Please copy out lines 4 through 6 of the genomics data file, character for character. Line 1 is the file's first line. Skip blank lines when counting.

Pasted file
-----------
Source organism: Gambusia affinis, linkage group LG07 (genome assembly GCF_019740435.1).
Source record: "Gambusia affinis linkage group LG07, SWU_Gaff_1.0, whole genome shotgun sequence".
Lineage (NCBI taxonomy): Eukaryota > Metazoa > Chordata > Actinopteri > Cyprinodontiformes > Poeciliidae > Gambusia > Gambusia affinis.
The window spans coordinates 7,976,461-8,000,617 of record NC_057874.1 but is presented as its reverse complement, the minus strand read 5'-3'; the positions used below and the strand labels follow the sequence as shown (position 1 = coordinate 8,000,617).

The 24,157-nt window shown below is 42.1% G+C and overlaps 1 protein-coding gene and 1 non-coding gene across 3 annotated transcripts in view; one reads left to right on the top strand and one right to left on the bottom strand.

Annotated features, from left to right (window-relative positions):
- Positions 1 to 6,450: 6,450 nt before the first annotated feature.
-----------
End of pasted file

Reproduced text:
The window spans coordinates 7,976,461-8,000,617 of record NC_057874.1 but is presented as its reverse complement, the minus strand read 5'-3'; the positions used below and the strand labels follow the sequence as shown (position 1 = coordinate 8,000,617).

The 24,157-nt window shown below is 42.1% G+C and overlaps 1 protein-coding gene and 1 non-coding gene across 3 annotated transcripts in view; one reads left to right on the top strand and one right to left on the bottom strand.

Annotated features, from left to right (window-relative positions):